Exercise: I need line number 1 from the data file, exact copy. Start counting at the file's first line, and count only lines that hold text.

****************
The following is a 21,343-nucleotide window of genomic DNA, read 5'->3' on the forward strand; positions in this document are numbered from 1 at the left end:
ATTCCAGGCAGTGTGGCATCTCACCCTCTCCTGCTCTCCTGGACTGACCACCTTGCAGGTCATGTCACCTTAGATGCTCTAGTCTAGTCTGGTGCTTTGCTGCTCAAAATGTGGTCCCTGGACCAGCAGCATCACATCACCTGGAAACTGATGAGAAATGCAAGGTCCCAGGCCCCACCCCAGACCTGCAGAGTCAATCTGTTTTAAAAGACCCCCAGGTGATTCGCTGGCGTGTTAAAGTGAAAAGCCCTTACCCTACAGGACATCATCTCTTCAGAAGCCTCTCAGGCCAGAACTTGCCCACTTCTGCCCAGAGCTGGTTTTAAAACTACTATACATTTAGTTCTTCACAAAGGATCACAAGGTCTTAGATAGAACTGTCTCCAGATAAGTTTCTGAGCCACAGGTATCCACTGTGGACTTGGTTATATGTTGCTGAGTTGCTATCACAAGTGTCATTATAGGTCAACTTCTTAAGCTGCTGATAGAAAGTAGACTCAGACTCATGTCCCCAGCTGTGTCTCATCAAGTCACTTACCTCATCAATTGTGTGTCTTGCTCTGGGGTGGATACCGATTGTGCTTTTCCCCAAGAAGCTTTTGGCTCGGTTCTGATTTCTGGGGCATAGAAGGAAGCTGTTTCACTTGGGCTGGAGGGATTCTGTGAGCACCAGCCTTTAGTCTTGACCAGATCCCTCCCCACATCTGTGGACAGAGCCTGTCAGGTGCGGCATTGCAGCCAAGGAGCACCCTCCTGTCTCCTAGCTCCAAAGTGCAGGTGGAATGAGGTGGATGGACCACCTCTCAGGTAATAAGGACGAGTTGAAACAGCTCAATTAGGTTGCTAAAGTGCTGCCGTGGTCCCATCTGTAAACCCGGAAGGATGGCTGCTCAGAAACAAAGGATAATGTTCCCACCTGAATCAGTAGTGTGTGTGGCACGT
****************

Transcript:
The following is a 21,343-nucleotide window of genomic DNA, read 5'->3' on the forward strand; positions in this document are numbered from 1 at the left end: